Why No Backpackers Cook Their Own Meals In Asia

I miss cooking. In college, I couldn’t cook a thing, but once I moved out into the real world I soon realized the value of the skill. I found cooking skills attractive in girls, so it seemed only fair that I be capable as well. Plus, its good on your pride, your personal taste buds and your savings account. So I made it a personal mission to learn how to cook, at least at a respectable level. Cereal and chips and salsa no longer counted. Breakfast, being so easy and simple to make, seemed like the logical first step, so I began by perfecting an omelet. Easier said than done, but it got me started. From there I took baby steps up to other easy dishes such as spaghetti and stir fries and before I knew it, I was cooking legitimate meals on a regular basis.

Fast forward to Asia. At first, I didn’t even think about cooking my own meal. Why would I? The food is so good and cheap here it didn’t seem to warrant the need. But noodles and rice can get old after a few weeks, much less a few months. On top of this, the serving sizes aren’t… American. A two egg breakfast just seemed a few eggs short of a real meal, so the idea of cooking my own meals was at least worth looking into.

Turns out, there are a few good reasons why I had never heard of any Southeast Asian backpackers cooking themselves, besides the fact that the food was quite tasty, a quick stroll through the market could turn even a normally strong stomach. Raw meat sits out in 95 degree heat. But past that, the food was, surprisingly, not cheap. By US standards, sure, it’s cheap, but compared to what I was paying for a full dish at a restaurant or food stall, it wasn’t cheap at all. Either they had a foreigner price, a much cheaper bulk price, or restaurants weren’t making any money. In my opinion, the first seems the most logical, but either way, that fact made it much less appealing.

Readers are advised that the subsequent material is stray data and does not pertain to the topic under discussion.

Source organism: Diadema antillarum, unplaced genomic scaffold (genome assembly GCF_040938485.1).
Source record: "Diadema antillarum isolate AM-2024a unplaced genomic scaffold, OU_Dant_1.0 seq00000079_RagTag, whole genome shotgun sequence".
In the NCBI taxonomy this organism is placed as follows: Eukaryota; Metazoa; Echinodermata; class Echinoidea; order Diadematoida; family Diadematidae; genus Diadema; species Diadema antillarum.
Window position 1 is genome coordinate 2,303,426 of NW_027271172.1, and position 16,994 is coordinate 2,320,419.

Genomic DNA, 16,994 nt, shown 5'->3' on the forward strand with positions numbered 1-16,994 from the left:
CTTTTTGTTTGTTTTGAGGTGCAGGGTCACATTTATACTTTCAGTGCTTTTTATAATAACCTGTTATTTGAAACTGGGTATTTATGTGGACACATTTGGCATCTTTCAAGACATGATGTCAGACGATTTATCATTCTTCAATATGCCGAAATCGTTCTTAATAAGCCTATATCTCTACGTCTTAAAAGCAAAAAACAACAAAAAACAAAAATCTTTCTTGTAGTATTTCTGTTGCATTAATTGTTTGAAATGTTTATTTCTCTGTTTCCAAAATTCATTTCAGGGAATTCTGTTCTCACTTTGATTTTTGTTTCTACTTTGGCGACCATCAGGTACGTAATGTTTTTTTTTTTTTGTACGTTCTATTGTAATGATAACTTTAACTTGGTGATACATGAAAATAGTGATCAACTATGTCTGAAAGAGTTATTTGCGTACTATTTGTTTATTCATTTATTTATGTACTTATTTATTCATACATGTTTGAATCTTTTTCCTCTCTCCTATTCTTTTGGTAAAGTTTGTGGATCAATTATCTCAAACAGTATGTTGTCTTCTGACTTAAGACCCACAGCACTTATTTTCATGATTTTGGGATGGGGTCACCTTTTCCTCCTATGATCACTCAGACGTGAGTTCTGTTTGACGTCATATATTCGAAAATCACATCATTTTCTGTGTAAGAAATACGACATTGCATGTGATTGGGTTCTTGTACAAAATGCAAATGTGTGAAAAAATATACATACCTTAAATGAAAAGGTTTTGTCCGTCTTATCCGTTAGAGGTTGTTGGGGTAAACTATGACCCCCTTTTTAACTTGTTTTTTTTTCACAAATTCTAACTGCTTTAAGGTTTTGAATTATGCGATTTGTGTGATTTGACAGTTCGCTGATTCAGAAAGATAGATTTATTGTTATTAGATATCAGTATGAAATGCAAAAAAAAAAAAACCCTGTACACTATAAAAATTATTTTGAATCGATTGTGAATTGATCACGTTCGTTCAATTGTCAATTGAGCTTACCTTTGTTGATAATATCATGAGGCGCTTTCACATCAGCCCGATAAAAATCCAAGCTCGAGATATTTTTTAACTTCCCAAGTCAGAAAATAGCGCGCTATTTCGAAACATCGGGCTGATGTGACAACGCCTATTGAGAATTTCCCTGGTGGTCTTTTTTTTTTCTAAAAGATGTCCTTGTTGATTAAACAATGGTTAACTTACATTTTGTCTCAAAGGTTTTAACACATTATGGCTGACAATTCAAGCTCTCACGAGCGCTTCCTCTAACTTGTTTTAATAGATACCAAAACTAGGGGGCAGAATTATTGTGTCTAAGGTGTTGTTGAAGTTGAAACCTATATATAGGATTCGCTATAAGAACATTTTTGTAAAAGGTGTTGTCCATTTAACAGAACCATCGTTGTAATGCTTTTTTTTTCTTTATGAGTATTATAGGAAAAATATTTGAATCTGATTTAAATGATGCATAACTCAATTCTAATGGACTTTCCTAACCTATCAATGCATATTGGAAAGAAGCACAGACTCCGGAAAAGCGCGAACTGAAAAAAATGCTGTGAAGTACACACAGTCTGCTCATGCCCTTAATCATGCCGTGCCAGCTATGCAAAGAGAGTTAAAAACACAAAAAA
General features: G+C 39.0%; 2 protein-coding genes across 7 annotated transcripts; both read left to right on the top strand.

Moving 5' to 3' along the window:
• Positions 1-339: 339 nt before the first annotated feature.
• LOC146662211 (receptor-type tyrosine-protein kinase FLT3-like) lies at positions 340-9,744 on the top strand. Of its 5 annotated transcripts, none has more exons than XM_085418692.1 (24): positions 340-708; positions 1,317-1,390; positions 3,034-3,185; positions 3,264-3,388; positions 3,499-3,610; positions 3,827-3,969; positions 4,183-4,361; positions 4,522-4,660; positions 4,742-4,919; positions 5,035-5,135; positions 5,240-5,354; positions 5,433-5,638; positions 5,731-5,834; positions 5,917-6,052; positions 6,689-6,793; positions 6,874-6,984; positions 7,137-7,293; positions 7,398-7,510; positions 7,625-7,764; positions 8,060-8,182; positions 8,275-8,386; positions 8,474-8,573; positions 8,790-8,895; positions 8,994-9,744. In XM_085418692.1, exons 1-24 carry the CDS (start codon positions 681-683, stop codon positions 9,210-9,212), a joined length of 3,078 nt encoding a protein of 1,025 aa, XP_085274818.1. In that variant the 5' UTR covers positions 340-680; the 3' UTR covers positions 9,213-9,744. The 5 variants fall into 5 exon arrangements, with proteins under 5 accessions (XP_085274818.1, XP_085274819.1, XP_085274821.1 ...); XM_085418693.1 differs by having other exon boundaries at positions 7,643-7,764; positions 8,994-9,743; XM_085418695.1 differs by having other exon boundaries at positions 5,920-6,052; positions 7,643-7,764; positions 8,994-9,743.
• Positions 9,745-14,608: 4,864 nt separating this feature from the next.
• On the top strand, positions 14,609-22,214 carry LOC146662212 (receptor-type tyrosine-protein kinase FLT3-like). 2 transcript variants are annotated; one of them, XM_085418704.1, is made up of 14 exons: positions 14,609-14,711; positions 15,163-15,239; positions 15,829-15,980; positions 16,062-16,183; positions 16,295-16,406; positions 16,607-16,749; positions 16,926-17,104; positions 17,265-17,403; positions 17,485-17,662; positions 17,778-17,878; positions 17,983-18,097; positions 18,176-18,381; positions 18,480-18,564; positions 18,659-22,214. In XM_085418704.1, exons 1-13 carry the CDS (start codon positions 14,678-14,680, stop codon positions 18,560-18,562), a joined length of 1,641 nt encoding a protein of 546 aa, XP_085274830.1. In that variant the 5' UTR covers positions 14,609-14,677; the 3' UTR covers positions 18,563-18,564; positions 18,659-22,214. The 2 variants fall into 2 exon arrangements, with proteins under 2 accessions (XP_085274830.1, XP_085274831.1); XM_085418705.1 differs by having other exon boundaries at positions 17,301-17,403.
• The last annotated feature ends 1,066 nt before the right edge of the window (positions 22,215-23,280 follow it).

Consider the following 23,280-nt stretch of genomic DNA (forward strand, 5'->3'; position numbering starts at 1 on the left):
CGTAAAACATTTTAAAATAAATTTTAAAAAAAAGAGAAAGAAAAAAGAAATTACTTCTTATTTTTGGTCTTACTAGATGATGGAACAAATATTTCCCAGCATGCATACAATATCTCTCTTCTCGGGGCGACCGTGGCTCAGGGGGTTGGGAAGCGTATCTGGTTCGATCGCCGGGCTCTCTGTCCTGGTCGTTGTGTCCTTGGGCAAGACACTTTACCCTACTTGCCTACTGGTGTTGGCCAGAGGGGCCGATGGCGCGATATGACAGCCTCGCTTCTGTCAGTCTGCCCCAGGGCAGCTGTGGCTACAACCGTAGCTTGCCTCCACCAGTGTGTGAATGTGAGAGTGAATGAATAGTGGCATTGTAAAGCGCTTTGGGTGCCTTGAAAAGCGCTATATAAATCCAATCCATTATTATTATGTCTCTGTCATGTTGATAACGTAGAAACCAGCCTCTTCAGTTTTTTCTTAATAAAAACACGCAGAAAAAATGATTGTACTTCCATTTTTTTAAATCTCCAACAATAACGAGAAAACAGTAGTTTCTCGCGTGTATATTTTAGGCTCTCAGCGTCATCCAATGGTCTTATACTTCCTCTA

Yum, I’ll take those pig head and hooves

But even if the price wouldn’t stop you, something else inevitably would: a lack of available kitchens. In Central America, just about ever hostel had a kitchen that the guests were welcome and encouraged to use. Not the case in Asia. Free wifi is everywhere but I guess the idea of a kitchen as a marketing ploy never made it this far. Out of all the places I’ve stayed on my trip thus far, only one had an available kitchen and that was in the highly westernized hippie town of Pai in Northern Thailand.

I wanted to cook my own breakfast, create an eight egg, pepper, tomato, mushroom omelet masterpiece, but alas, it was not to be. I’ll have to stick to the local menus for the time being. Luckily, some of these menus have two hundreds items apiece. That should keep me busy.